Pioneer Press Editorial Board
Free markets aren’t so free when one side has its thumb on the scale.
That’s the gist of Delta Air Lines’ argument as it makes its case about a competitive threat.
The situation pits Delta and the nation’s other top airlines against aggressive, state-owned — and subsidized — carriers from certain Middle East countries. There is concern that aggressive, subsidized expansion by airlines from Qatar and the United Arab Emirates will undermine U.S. carriers, ultimately jeopardizing airline connections, service and jobs.
The risk and the remedy — enforcing “Open Skies” agreements between the United States and other nations that govern industry competition — are receiving due notice, including attention across the political divide from all eight Minnesota members of the U.S. House.
The carriers — Emirates, Etihad Airways and Qatar Airways — are using subsidies to launch international service that would not be possible without government backing, explains a letter from Reps. Keith Ellison, Tom Emmer, Jason Lewis, Betty McCollum, Rick Nolan, Erik Paulsen, Collin Peterson and Tim Walz.
Their letter in April to Secretary of State Rex Tillerson and Transportation Secretary Elaine Chao says that the Mideast carriers’ subsidies — amounting to more than $50 billion — foster new routes that come “at the expense of U.S. airlines’ international networks, American jobs and ultimately will harm consumers.”
It notes that Emirates, for example, now offers round-trip flights from New York City to Milan, Italy, and Athens, Greece, that “would not be viable without subsidies.”
The lawmakers contend that subsidized flights will “shift passengers away from U.S. carriers and hurt service to U.S. hubs, as well as the small- and medium-sized communities they serve.” Their letter also expresses concern that “as subsidized capacity continues to grow, U.S. international and domestic connecting flights may be discontinued, leading to a loss of good-paying aviation jobs in our state.”
Sen. Amy Klobuchar was among a bipartisan group of her colleagues signing a similar letter to the Trump administration earlier in the year. It notes repeated statements from the president that strong enforcement of international agreements will be central to administration policy.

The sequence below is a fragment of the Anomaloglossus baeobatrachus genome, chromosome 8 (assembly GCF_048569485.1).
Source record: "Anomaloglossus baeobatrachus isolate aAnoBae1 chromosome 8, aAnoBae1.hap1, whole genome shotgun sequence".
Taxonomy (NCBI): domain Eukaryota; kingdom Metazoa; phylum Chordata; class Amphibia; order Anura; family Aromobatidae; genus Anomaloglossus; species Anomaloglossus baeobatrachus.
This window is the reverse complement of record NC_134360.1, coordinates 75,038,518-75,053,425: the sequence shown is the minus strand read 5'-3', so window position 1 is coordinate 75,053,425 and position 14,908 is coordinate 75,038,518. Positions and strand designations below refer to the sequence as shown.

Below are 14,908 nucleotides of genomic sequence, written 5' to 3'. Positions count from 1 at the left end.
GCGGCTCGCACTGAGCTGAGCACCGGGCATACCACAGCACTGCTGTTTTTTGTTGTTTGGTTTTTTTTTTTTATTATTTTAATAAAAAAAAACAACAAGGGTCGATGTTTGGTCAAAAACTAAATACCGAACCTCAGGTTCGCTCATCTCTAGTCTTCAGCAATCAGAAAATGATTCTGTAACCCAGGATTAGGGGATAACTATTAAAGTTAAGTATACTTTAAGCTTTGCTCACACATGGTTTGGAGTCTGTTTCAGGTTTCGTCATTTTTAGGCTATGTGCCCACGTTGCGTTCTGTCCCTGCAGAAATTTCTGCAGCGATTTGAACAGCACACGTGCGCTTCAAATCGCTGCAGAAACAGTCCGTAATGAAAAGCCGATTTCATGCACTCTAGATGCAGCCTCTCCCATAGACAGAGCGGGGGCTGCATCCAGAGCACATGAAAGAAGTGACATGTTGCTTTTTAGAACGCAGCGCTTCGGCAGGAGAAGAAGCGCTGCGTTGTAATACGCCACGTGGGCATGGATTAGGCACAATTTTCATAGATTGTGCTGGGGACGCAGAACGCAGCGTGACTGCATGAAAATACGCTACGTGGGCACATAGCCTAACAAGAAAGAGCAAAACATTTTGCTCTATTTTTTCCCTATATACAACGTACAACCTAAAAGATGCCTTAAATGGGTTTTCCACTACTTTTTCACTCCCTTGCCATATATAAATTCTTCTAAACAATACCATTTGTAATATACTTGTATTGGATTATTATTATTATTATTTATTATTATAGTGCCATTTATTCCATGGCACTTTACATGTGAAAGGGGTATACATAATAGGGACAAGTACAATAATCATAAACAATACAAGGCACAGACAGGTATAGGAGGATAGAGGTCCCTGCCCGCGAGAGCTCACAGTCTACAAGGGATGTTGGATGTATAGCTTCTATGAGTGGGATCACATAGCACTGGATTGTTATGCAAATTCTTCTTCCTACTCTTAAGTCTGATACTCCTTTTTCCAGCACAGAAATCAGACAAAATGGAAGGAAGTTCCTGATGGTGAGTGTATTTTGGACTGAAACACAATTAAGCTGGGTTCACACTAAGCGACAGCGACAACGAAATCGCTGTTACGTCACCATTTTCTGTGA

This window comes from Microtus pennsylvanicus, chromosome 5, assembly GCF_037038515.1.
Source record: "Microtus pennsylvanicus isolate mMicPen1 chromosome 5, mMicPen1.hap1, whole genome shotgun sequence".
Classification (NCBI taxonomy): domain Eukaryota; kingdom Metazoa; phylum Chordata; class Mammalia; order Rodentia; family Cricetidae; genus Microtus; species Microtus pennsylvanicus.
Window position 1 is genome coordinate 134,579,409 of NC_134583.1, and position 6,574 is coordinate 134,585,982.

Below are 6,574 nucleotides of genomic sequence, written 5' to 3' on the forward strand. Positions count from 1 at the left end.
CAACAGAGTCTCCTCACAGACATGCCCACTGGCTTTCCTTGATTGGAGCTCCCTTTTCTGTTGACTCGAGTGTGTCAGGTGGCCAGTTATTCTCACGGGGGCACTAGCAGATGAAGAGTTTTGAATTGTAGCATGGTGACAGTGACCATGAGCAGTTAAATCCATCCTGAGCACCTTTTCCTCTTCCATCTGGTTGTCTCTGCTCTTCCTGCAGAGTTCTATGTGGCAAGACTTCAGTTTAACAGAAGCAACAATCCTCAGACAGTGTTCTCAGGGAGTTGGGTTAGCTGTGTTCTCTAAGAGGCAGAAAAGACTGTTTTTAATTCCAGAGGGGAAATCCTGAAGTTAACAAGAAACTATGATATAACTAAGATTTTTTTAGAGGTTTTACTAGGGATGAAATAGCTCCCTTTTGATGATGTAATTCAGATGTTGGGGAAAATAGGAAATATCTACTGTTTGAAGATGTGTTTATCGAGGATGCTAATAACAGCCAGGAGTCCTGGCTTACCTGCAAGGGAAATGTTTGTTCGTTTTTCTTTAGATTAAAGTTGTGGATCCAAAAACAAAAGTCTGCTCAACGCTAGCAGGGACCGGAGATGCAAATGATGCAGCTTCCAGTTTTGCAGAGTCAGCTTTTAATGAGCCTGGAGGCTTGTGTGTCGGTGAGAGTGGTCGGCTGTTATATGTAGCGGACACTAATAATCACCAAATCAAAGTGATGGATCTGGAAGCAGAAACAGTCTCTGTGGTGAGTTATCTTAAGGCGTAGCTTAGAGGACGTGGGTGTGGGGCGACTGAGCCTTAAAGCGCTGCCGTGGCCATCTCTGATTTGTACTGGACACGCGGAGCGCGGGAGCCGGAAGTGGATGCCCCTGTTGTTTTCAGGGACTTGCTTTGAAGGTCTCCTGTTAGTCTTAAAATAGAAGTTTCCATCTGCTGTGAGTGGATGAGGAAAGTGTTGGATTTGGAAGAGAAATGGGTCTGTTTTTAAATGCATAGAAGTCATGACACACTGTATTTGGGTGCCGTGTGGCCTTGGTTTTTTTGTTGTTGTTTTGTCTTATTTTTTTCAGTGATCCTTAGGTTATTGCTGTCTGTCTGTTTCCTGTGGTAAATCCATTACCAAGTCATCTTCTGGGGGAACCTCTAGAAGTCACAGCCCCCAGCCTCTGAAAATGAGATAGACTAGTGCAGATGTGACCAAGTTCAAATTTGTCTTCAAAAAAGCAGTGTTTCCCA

The Middle East carriers shouldn’t have access to our market if they violate the trade agreement, Delta’s Chief Legal Officer Peter Carter told the editorial board.
Delta’s work on the issue in the Partnership for Open & Fair Skies brings it together with two other so-called “legacy” carriers, American and United, as well as labor unions representing airline workers.
That combination of fierce competitors and bargaining-table adversaries should “tell you something’s going on,” said Carter, a former partner at the Minneapolis-based Dorsey and Whitney law firm.
If left unchecked, the Mideast carriers will continue to expand in the United States, pushing out U.S. airlines and harming hard-working Americans, according to the partnership. It has engaged airline employees in the effort, including lobbying their representatives in Washington.
Carter, who also made a presentation at a recent meeting of the Metropolitan Airports Commission, cites disruption in airline markets in Europe and Australia, for example, that has displaced such once-dominant carriers as Lufthansa and Qantas.
We should note that not everyone agrees. A lengthy rebuttal on the Emirates website disputes the claim that it benefits from subsidies and says the carriers misstate the Open Skies agreement. Meanwhile, a coalition of four passenger and cargo carriers says the major airlines don’t speak for the industry.
But Delta’s concern resonates here, where the Northwest Airlines legacy runs deep, even after their merger in 2008.
We don’t underestimate the importance of Delta’s hub at Minneapolis-St. Paul International Airport and the competitive advantage it provides for Minnesota businesses — and the state’s economy.
Fast, efficient connections for businesses and entrepreneurs — and leisure travelers, too — are a key to the region’s economic well-being. That’s something to protect.